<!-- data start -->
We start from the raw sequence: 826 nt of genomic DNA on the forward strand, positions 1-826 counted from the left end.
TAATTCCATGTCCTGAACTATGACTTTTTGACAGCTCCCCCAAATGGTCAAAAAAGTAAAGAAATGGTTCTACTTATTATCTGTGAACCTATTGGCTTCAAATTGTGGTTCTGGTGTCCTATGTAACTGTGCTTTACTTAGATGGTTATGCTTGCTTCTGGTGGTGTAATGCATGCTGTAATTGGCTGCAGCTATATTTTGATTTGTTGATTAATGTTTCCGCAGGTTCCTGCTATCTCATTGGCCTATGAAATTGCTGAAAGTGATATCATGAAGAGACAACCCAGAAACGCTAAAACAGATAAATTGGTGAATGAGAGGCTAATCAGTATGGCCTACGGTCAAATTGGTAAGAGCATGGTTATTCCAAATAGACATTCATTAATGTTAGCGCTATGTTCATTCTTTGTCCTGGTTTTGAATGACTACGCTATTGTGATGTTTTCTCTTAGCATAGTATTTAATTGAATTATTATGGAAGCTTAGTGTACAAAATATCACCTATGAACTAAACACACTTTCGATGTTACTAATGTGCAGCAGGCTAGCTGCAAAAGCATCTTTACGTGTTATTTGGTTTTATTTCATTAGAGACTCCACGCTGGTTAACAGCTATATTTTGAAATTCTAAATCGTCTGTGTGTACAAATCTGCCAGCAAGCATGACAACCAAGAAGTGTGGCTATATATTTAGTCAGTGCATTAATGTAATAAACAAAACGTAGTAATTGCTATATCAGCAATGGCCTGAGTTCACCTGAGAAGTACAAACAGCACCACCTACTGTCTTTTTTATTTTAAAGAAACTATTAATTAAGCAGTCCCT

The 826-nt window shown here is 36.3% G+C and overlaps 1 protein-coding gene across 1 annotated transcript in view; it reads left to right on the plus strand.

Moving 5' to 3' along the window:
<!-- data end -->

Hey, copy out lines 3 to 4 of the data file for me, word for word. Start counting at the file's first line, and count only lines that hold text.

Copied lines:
The 826-nt window shown here is 36.3% G+C and overlaps 1 protein-coding gene across 1 annotated transcript in view; it reads left to right on the plus strand.

Moving 5' to 3' along the window: